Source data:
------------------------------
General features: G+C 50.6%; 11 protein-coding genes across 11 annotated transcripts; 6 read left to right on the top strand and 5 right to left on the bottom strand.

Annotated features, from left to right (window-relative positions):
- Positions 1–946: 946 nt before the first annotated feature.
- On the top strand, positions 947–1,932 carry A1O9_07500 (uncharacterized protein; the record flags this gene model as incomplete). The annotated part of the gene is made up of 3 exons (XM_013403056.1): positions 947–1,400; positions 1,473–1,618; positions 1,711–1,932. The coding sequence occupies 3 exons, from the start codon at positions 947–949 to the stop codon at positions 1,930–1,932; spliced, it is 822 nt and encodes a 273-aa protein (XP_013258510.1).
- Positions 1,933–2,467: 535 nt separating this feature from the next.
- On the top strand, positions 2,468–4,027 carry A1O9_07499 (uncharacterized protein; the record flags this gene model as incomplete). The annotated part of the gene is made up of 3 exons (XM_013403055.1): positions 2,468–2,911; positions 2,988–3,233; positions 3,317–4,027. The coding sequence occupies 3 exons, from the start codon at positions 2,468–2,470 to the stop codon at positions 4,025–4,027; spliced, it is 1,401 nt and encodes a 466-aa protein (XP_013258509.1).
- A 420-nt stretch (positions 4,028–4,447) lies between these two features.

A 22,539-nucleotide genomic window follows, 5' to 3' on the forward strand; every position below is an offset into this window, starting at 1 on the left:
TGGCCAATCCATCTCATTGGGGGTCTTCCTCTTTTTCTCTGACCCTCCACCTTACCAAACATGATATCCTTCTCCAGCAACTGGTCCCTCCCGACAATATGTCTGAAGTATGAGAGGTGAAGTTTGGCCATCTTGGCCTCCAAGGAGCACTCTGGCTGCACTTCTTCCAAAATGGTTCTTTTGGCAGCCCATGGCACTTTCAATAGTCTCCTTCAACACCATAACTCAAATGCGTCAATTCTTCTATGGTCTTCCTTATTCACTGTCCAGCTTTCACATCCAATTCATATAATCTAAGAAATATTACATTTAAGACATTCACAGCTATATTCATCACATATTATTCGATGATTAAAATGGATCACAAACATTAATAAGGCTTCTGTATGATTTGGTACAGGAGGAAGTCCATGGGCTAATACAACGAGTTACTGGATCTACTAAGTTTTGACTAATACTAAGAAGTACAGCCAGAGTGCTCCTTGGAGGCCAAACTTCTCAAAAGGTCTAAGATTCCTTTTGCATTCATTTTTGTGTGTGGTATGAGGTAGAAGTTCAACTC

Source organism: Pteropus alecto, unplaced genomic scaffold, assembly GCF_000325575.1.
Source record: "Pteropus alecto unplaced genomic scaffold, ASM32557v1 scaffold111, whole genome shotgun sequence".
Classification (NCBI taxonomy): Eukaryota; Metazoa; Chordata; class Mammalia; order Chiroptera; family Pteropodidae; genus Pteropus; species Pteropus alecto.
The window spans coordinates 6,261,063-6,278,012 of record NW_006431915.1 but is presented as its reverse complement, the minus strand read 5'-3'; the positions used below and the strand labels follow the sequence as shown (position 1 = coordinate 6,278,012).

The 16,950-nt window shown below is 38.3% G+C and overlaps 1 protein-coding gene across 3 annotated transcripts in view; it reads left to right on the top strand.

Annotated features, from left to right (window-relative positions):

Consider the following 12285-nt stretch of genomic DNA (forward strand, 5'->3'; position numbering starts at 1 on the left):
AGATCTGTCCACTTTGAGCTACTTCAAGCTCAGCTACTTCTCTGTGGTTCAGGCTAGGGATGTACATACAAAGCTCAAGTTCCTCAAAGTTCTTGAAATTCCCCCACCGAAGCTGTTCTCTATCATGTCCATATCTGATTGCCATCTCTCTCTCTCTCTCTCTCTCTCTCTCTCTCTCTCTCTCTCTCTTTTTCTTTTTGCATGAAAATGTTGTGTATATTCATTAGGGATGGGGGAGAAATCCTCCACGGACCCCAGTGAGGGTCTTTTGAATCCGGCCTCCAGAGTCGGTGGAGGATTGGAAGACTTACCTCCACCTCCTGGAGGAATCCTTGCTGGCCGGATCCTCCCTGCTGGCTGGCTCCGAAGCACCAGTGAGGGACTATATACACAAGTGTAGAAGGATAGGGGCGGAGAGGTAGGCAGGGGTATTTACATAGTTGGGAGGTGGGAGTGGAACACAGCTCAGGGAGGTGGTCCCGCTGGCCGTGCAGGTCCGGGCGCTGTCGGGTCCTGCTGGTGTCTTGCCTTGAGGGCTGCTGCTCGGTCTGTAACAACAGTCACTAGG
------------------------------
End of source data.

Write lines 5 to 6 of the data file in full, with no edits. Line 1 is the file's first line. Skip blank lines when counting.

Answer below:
- Positions 1,933–2,467: 535 nt separating this feature from the next.
- On the top strand, positions 2,468–4,027 carry A1O9_07499 (uncharacterized protein; the record flags this gene model as incomplete). The annotated part of the gene is made up of 3 exons (XM_013403055.1): positions 2,468–2,911; positions 2,988–3,233; positions 3,317–4,027. The coding sequence occupies 3 exons, from the start codon at positions 2,468–2,470 to the stop codon at positions 4,025–4,027; spliced, it is 1,401 nt and encodes a 466-aa protein (XP_013258509.1).